Firstly, the language ‘Lose Weight’ is suspect, because we usually try to find what we lose. Lost your cars keys, your sock, a book? You’ll want to find it, that’s for sure.

The way our brains work seems a bit weird sometimes, but basically if you tell it something, it will either believe you (it has no concept of truth or fiction); or it will try to make it happen so your outer world matches your inner world.

So you know you want to find what’s lost, then you ‘lose’ weight, and voila! Your brain will direct you to the ways in which you’ll find it again. So perhaps you could change the language to something like ‘Shed kilos’ or ‘Slim down’. Or, and this might be a bit contrary, but bear with me, don’t talk about the weight. Turn it into something positive such as:  ‘get fitter, stronger, more flexible’.

If you focus on a positive way of describing your desired outcome, your chances of achieving it improve.


Don’t wait until New Year’s Eve, or New Year’s Day (with a hangover) to make your resolution.

Think about it before NYE, and start to think how you’ll achieve it. So if you wish to ‘be fitter, stronger, more flexible’, then make the changes in your life to support your goal.

Find at least one movement you like and work it into your week. It doesn’t have to be the gym. It could be dancing such as zumba, pole dancing (which is great for your core and will definitely make you fitter, stronger and more flexible). It could be yoga, tai chi, swimming or tennis. It could even be dog walking – got any neighbours with dogs?ny resolutions LOTR

Haven’t done anything for ages and don’t really know what you’d like to do? Then write down the list of things you could do, and date one.

What I mean is just choose one and do it for a month, or a term (many of these types of movement activities run in terms, which is a great way to really check it out to see if you like it).

You’ll know by the end of that time if it’s something you enjoy. If it’s not, then, date the next one on the list. By the end of the year you might end up with two or three things you just love – and finding time for them in your week is no difficulty.


A further issue with resolutions is that people try to take on too much. If you have three things you want to change, prioritise them and  choose the one you want most. Just one, and schedule the others for later in the year.

Because once you drill down, there will be several different aspects to making this change and these will need to be incorporated into your life.

Let’s look at ‘be fitter, strong, more flexible’ example.

First there is an movement component. We’ve had a look at that.

There is also a quality sleep component – you won’t be at your best for a new movement program if you’re lacking energy. So there may be changes to make in the bedroom (not those sorts of changes – in fact, sex is great movement!).

Got a TV in there? Get rid of it. How about a computer? Yep, find somewhere else for that too, if you can. It may not always be possible, but wherever you can, reduce the amount of electrical items in your bedroom.  There are many scientific studies that point to the way electromagnetic frequencies (EMFs) upset our sleep, and keeping your bedroom as free of these items as possible can only help.

And don’t go checking your phone or tablet just before bed either. The back light emits a blue light, and blue light is the enemy of sleep because it upsets your melatonin production. This is because exposure to EMFs impede melatonin production – and it’s melatonin that help regulate our sleep.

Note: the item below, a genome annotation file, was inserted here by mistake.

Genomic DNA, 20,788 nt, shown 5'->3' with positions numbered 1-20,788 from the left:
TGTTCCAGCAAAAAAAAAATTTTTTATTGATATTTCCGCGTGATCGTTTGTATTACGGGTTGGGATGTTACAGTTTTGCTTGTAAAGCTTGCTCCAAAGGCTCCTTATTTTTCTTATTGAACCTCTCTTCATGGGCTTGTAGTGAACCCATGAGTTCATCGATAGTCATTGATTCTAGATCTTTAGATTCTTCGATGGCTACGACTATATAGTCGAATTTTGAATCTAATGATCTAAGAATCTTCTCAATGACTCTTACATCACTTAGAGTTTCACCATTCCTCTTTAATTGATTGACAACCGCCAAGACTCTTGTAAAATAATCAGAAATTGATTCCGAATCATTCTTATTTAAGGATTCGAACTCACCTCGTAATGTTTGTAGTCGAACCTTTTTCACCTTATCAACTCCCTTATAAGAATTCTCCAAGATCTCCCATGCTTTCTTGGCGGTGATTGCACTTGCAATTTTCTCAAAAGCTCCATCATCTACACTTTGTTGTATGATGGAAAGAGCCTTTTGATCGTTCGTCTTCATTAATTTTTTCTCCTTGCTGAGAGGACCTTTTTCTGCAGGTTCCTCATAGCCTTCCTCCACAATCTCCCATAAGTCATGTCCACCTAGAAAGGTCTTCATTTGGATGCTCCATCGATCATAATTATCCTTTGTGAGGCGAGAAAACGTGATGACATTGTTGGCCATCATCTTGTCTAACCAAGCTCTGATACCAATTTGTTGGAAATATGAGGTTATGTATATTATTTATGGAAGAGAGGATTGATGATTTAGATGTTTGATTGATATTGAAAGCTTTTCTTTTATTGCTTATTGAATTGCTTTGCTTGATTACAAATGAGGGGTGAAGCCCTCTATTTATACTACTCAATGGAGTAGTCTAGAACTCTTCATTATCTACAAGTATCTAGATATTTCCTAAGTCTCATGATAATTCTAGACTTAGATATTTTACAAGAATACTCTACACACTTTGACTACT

There is also the food aspect being fitter, stronger and more flexible.

Maintaining a movement program (notice I’m calling it a movement program, not exercise? Another brain trick – how many of us cringe at the word exercise!) requires your body to have the right fuel. So it may be you need to review what you eat, when you eat it and how you eat.

Yes, how you eat. Does your meal disappear quickly? Does your body have time to get the message from the stomach to the brain that you are full? If you start to chew your food more slowly, you will eat less. Between 30-50 chews per mouthful – the close to 50 the better. (Of course, if your food disappears or liquifies before then, you don’t have to keep chewing!)

What you eat is a bit of a no brainer. In case you missed the world wide news, whole foods (that is foods eaten as close to their original form as possible) are far better for you. Why? Because anything that is done to a food other than cooking it, that is putting it in a packet and storing it, or turning it into something else (like potatoes into potato chips) reduces it’s quality, and introduces a bunch of chemicals into your system.

When you eat is also really important. You really need to have three hours between your last meal, and returning for the evening. That gives you body time to digest and you’re not sleeping on it.


Make sure that what you want to achieve is realistic. If you want to lose five kilos, and you love ice cream, saying you’ll never eat ice cream again is not going to work. Instead, identify times when you can reward yourself with an ice cream. Incorporate it into your plan for the week and enjoy it. It probably won’t be too long before you’ll look at the ice cream and decide it’s not worth it!


It’s easier to achieve your resolutions when you have buddies to help you achieve it. They may not have to do anything with you, like the gym, but they will notice the changes because they are aware of them. Friends can also support you when you’re finding the going a bit tough.

Next week I’ll have Part 2 of the Top 10 Tips on how to make your New Year’s Resolutions STICK!

Please get in touch if you have any resolutions you want to share, or any questions you want to ask.

Until then, Happy New Year!

cheers, Meredith

Me in August 2015